The home-invasion thriller gets turned inside out in “Don’t Breathe,” the story of three burglars (Jane Levy, Dylan Minnette and Daniel Zovatto) who target a blind Iraq War veteran (Stephen Lang) who has $300,000 stashed away in his house. The twist is that the thieves are nice, happy-go-lucky youngsters who only go around breaking and entering because life in Detroit is tough. Also, they never hurt anyone, so please don’t judge them.
What’s worse, their seemingly easy target turns out to be a psycho with psychological scars deeper and more demented than standard-issue PTSD. If that’s still not enough to make you root for characters who would traditionally be villains in any other movie, “Don’t Breathe” drops a big twist, already spoiled in the film’s trailers, that leaves no question who the real monsters here are.
The film’s lack of moral shading is disappointing. What starts out as an intriguing riff on “Wait Until Dark” told from the point of view of Alan Arkin’s criminal becomes another exercise in monster-on-the-loose horror shenanigans. For a while, director Fede Alvarez, who also co-wrote the screenplay with Rodo Sayagues, gets by on sheer style and technical bravura. The first half of “Don’t Breathe” contains several taut setpieces in which sound (or the absence of it) plays a critical role, and the craftsmanship of the filmmaking is impressive — a retro pleasure.
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After they’ve entered the home, the burglars must try to be as quiet as possible, because the blind man knows every inch of his cavernous loft. He may not be able to see the intruders, but he can track them by the sound of their breathing. He also has no qualms about killing them. Creaky floorboards have never been this treacherous.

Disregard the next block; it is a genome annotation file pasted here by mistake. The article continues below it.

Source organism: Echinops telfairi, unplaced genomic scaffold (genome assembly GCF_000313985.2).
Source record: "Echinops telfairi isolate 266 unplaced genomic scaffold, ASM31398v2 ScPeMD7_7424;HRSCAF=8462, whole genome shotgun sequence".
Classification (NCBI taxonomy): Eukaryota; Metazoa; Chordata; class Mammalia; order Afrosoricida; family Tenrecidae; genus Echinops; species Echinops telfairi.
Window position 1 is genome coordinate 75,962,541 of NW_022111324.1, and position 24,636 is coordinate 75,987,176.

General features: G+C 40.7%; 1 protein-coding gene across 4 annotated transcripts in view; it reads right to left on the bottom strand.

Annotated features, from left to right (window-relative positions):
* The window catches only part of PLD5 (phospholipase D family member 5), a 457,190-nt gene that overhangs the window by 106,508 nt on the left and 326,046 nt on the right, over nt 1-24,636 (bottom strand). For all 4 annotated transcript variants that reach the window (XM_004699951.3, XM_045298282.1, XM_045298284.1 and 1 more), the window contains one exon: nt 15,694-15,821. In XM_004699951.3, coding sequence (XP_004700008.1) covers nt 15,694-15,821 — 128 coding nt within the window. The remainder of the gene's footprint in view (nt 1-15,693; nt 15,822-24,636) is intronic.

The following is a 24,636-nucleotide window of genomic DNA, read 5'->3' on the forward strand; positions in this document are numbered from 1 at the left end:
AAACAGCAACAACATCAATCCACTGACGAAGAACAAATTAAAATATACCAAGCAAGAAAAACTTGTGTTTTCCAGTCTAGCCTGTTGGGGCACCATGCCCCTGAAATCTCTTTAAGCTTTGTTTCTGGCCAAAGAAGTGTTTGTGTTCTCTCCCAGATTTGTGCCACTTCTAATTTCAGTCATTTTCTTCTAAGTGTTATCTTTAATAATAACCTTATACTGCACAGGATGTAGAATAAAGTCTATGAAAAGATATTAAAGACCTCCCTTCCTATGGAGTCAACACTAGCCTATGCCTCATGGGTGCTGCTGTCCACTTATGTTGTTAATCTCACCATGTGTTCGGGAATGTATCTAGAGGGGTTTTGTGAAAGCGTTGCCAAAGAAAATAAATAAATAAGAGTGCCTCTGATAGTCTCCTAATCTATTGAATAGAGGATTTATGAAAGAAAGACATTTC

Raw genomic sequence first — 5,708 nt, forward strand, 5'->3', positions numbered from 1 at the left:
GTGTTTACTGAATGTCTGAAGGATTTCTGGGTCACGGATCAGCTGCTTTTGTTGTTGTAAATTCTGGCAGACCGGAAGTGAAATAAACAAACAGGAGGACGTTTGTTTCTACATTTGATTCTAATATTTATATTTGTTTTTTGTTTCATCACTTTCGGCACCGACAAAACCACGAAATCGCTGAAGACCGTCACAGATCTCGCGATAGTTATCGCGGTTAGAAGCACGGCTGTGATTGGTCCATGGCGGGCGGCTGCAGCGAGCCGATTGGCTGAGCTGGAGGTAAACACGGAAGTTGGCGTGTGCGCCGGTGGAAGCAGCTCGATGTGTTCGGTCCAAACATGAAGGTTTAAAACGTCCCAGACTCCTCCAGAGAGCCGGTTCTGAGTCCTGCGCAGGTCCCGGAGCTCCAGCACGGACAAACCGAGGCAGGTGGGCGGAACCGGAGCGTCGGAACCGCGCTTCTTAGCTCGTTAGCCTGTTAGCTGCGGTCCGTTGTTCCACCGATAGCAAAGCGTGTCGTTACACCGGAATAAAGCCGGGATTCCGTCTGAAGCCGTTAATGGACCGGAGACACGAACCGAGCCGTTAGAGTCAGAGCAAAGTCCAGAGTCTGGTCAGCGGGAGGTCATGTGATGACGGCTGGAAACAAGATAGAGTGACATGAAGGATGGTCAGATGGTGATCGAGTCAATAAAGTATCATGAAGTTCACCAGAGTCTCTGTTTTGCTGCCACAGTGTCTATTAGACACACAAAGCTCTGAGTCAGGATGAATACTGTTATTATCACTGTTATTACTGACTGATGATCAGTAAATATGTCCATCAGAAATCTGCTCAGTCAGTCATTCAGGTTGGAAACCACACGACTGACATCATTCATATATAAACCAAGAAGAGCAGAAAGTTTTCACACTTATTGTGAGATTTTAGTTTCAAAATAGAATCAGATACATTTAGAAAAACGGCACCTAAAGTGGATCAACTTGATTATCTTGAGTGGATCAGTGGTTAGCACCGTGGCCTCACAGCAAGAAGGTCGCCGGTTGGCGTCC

In the film’s best sequence, the man (whose name we never learn) turns the tables on his visitors simply by flicking the lights off, making them stumble around inside a dark, cramped cellar (cinematographer Pedro Luque conveys the terror of being chased by a lunatic in absolute darkness without resorting to traditional, green-hued night vision). The movie even pulls off the mean trick of not giving Lang any dialogue for almost an hour of screen time (the hulking, brutal actor doesn’t need lines to convey menace).
Eventually, though, he starts talking, and he never shuts up. “Don’t Breathe” gets sillier and more ludicrous as it goes along, which is typical for the horror genre. But the movie would have fared better if Alvarez spent as much effort on his characters as he does on his camerawork. Like his previous picture, the 2013 “Evil Dead” remake, “Don’t Breathe” feels weightless and inconsequential despite the increasingly horrific things that transpire, because terror and indifference don’t go well together. You start out fearing “Don’t Breathe,” but by the end you’re laughing at it — and the humor is not intentional.
Cast: Jane Levy, Dylan Minnette, Daniel Zovatto, Stephen Lang, Emma Bercovici.
Director: Fede Alvarez.
Screenwriters: Fede Alvarez, Rodo Sayagues.
A Screen Gems release. Running time: 88 minutes. Vulgar language, strong violence, gore, sexual situations, some unspeakable business with a turkey baster. Playing at area theaters.